I recently received a “free” alkaline water system through word-of-mouth referral. Eventually, I find that it is just clever marketing. Was I scammed? Read on.
Alkaline Water For the Home
For the longest time, my family wanted to get an alkaline water system, but gawked at the prohibitive prices. Then one day, my wife sent me a screen capture of a “free alkaline water system” from her colleague who signed up, and asked if we should get it. I looked at the offer: free water system of Korea technology but pay for the filter priced at S$168 and installation charge S$50. I replied, sounds like a deal.
Neither did I expect to receive a call a few days later and that the caller on the other end told me I was recommended to receive the free alkaline water system. She reiterated that the system is valued at S$1888 but it will be completely free, except to pay for the filter system at S$168 and installation charge of S$50. Also, I have to create a Facebook post to share the news, and to send her the screen shot so that she can “claim against Korea for the free machine”.
The appointment was made the following day. I informed my wife who was surprised that they could deliver at such short notice. She was told by her colleague that there were over 1000 requests so a direct referral would receive priority attention. This is beginning to sound like a “con job”.
Installation and Revelation
The installer came on the dot, and proceeded to install the alkaline water system. He was very skilled at the job, and was very helpful in explaining the “sales strategy”, which is, by doing this “free promotion” of an “older product”, the company hoped to build the brand awareness that could help when their new products are launched.
During installation, he opened up the “machine” to reveal the 4 cans of filters linked one after another for the tap water to pass through. This is also known as the “reverse osmosis” system, and the “machine” is merely a plastic container to house the filters and definitely nowhere worth the S$1888. No electricity is required.
This is what each filter does:
- Sediment filter removes dirt, other minute impurities and rust scales.
- Pre-Carbon filter removes chlorine, pesticides, herbicides and other harmful organic chemicals. It also gets rid of bad taste and odour.
- Alkaline Filter contains ceramic balls that raises hydrogen ion concentration and helps in detoxification.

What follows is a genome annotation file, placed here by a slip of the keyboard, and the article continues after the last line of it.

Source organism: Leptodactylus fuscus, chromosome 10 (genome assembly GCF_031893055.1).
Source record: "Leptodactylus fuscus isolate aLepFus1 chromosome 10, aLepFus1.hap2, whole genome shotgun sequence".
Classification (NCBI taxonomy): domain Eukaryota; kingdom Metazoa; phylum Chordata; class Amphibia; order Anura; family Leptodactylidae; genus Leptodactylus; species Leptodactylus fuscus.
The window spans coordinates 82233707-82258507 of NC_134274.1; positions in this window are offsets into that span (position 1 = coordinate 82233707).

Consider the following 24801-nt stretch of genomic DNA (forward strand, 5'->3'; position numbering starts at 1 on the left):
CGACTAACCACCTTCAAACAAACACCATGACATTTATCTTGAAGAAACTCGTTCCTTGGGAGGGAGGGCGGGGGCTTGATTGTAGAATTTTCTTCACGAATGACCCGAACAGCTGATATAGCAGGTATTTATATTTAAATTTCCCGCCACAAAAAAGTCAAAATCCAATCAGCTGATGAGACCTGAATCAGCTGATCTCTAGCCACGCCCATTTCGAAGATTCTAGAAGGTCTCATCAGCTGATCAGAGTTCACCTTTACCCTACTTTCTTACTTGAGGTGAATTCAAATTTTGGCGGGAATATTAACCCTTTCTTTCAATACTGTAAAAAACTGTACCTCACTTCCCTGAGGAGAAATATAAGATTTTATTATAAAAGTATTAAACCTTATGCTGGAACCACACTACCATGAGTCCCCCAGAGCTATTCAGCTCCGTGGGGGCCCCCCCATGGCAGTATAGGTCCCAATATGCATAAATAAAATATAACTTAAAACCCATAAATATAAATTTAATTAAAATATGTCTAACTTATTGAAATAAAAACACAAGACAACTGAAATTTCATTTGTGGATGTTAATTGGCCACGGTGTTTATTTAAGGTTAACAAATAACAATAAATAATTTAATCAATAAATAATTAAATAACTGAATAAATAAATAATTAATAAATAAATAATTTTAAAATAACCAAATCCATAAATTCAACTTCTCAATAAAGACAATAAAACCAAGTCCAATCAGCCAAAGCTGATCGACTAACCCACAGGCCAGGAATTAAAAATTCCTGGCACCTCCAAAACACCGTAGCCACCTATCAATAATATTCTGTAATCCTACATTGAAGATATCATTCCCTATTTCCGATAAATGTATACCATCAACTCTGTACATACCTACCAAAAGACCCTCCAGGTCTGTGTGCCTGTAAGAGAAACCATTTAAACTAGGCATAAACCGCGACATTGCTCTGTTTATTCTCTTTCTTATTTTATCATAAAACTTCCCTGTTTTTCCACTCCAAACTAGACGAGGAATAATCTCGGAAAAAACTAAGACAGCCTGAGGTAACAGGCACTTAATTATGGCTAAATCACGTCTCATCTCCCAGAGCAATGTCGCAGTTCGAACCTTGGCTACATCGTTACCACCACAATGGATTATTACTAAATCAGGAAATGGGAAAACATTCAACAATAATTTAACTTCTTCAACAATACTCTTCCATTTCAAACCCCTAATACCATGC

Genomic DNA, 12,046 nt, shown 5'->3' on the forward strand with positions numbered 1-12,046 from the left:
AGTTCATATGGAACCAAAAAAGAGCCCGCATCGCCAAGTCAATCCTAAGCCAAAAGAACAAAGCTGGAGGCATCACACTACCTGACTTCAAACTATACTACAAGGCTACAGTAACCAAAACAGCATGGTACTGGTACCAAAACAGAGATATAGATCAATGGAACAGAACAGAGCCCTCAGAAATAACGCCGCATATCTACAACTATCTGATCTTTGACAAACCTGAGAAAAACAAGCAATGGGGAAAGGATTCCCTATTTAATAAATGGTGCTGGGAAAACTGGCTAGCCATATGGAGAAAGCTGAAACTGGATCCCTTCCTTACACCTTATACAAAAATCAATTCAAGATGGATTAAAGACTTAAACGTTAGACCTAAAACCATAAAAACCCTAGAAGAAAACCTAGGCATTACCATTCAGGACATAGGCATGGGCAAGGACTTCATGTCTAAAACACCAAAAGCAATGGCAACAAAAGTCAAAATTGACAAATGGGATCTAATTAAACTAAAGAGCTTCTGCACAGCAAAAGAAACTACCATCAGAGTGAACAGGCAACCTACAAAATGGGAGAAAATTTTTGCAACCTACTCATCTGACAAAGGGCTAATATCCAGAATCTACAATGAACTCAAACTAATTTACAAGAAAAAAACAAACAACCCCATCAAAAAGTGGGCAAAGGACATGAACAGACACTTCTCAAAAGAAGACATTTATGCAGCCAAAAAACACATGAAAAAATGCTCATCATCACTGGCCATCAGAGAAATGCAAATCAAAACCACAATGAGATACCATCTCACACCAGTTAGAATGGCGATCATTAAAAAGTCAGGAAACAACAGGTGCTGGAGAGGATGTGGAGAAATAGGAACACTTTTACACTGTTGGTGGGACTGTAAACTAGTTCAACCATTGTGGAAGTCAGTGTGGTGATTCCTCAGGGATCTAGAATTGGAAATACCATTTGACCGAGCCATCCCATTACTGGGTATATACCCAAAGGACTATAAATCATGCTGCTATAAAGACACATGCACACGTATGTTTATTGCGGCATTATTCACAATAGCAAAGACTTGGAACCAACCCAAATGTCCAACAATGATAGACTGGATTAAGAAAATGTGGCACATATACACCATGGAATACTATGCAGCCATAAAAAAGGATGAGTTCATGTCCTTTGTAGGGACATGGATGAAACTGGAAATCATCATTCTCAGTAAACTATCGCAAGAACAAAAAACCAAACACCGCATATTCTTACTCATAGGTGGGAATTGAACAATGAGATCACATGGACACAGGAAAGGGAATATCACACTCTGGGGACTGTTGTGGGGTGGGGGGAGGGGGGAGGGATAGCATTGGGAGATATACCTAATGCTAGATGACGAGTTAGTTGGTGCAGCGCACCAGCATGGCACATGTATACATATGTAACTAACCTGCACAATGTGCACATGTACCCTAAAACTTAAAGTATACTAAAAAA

- Post-Carbon filter further removes harmful chemicals that may still be present.
Before the installer left, he issued a proper receipt and a warranty card with 2-year warranty. The company printed on the receipt is “Eight Stars Pte Ltd”.
Further Online Search
Now that I have inside-out information about this alkaline water system, I went online to do some searching about this brand and the type of filtration system. Here are my findings:
1. No search results on “Eight Stars Alkaline System”.
2. I found images of the same looking machine under the brand “Ocean Dolphin”.
3. Ocean Dolphin happens to operate from the same office address as Eight Stars Pte Ltd.
This 4-stage alkaline water filter is readily available in the market and priced around mid-S$100 with the filters alone.
I also found a Qoo10 post selling for S$179.
Not a Scam, Just Clever Marketing
I would like to feel that I am conned, but maybe not. The sales team is very clear upfront about the purchase of the water filters and installation charge, so technically, they did give the “container system” free. At least I am paying a fair market value for the reverse-osmosis alkaline water system, even the S$50 installation price was arguably reasonable given he spent 30 minutes of his time doing professional work. I think the company is genuinely trying to run a business, but is such an alkaline water system really worth S$1888?
Apparently so! I came across AOX, a Singapore company, who specialises in filtered water dispensers. They also have reverse osmosis alkaline water dispenser similar to the above, and they do cost almost S$2000! From the photos of the user manual, the filter design appears to be similar, but AOX have received awards for their products, and definitely not a fly-by-night company like Eight Stars. So I have to trust their quality and claims.
But then again I wonder: creating alkaline water is as simple as running water through alkaline ceramic balls which can be bought off any hardware shops or online shops for US$11. And the carbon filter and sediment filter are also public knowledge. It’s a matter of whether you want to pay a premium for brand, R&D and features, or will you go for OEM.
Besides the RO system, the other types of water system produces ionised alkaline water through electrolysis using electricity. These systems might have some fanciful features, like able to adjust the pH level to use for washing (acidic) or for drinking (alkaline).
Is It Really pH 8.5 Alkaline Water?
Update 24 Mar: I have bought the pH meter and tested the water. Read my article “Free Alkaline Water System Part 2: Testing Water Quality” for answers.
Do I Recommend Getting This “Free” Alkaline Water System?
After my Facebook post, many friends have been asking me if it’s worth it. Right now, I am waiting for the pH meter tester to be delivered so that I can verify the alkalinity, but will not be able to confirm if the water really delivers what they claim. The same goes for all other alkaline water systems in the market: how can you conclude which brands produce better water and gives you better health?
One thing is for sure: at S$218, it’s cheap enough for me to try it out, and since I’m already in it, let me assess over the next few weeks or months to see if I notice any changes in my wellness.
If you know of any tests that can verify the properties, drop me a comment. I can even pass you some water samples to experiment.